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SAAMBR Statement on the regulation of recreational fishing with drones

By Bruce Mann 

It has come to our attention that the Department of Forestry, Fisheries and the Environment (DFFE) has released a notice which makes it clear that the use of drones (also known as Unmanned Aerial Vehicles – UAVs) for the purposes of recreational fishing is illegal in terms of the Marine Living Resources Act (No. 18 of 1998). Based on recent research conducted into the use of drones for recreational fishing globally (Winkler et al. 2021), SAAMBR/ORI supports this action.

Nevertheless, SAAMBR/ORI is disappointed that it took the Department (DFFE) so long to react to the development of this fishery which has been in existence since 2015. Consequently, a large number of anglers have purchased drones for fishing and a support industry has developed. The impact of this delayed compliance action will thus affect considerably more people and jobs than if the practice was prohibited at the start. Furthermore, SAAMBR/ORI is of the opinion that the overall management of the marine recreational fishery in South Africa is extremely poor and much needs to be done to improve the monitoring of effort and catches, adjusting of regulations, and assessing the efficacy of compliance strategies.

Our reasons for supporting the regulations are summarised as follows:

  • Drones enable anglers to target species and access habitats beyond casting distance from the shore. This has resulted in increased catches of endangered shark and ray species and fish species such as black musselcracker in the Eastern Cape and silver kob and white steenbras in the Western Cape.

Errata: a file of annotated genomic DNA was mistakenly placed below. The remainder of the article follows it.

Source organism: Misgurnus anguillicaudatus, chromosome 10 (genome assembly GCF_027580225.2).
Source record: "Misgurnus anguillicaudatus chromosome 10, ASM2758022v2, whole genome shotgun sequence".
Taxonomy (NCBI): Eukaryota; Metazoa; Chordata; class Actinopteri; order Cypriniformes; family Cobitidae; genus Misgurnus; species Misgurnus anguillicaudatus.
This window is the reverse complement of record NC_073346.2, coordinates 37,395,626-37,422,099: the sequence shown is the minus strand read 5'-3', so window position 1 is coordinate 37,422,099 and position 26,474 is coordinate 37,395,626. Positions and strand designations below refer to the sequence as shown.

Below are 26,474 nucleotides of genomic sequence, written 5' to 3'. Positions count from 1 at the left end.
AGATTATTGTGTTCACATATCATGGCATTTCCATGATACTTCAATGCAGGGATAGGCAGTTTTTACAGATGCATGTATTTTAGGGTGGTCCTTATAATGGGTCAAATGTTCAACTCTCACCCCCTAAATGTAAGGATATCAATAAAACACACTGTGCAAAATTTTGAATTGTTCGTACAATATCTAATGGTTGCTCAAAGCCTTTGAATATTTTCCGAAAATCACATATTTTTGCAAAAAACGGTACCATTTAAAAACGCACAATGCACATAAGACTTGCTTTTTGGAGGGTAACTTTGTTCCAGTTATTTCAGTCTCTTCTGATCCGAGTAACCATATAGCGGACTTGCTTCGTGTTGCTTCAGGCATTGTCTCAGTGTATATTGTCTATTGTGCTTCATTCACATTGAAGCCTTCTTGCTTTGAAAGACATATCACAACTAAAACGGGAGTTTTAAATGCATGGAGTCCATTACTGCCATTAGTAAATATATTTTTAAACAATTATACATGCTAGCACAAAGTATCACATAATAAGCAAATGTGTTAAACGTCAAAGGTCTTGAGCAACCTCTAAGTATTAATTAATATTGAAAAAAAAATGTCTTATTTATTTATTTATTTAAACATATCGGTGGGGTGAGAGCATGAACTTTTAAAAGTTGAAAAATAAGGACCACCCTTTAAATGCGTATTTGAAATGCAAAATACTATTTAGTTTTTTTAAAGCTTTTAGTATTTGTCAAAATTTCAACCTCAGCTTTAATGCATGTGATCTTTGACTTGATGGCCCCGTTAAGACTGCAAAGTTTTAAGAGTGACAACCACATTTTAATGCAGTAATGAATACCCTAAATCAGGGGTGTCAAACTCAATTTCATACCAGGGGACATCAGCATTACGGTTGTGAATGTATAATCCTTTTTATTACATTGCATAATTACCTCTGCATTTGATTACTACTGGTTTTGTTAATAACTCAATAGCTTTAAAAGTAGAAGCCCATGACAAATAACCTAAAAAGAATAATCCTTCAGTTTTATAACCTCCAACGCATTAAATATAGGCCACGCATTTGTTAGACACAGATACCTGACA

• Drones are being used to fish illegally in offshore no-take areas which were specifically zoned to protect offshore reef fish (e.g. within the Pondoland Marine Protected Area).
  • Fish and shark species are being hooked long distances offshore (hundreds of metres) resulting in extended fight times, reduced survival rates after release and greater levels of depredation by other predators.
  • The long distances of line or braid in the water after the bait is dropped by a drone result in greater amounts of lost tackle (and subsequent environmental impacts) when break-offs do occur.
  • The high cost of drones makes this type of fishing only available to a few affluent anglers. This is considered an unfair advantage by most shore anglers who are limited to traditional casting. A degree of user conflict has thus developed between drone anglers and conventional shore anglers.
  • Flying of drones in public spaces such as on beaches can impact on the privacy and enjoyment of the beach by other users.
  • Drones are being used to transport baits long distances out to sea (up to 500 m) and in so doing are in contravention of the South African Civil Aviation Authority (SACAA) regulations which prohibit recreational drones carrying and dropping a payload. They also present a considerable danger to manned aircraft flying at low altitude along the coast, especially light sport aircraft.
  • Some drone anglers (especially along the KZN coast) operate their drones within a 10 km radius of an aerodrome or in prohibited, restricted or controlled airspace. This is extremely dangerous and is also prohibited by the SACAA.
  • Some drone pilots are charging a fee to carry other angler’s baits long distances out to sea. In most cases this is illegal as these pilots do not have the necessary permission (or training) to do this (i.e. a commercial UAV pilots licence).

References

Winkler AC, Butler ED, Attwood CG, Mann BQ, Potts WM. 2021. The emergence of marine recreational drone fishing: regional trends and emerging concerns. Ambio. https://doi.org/10.1007/s13280-021-01578-y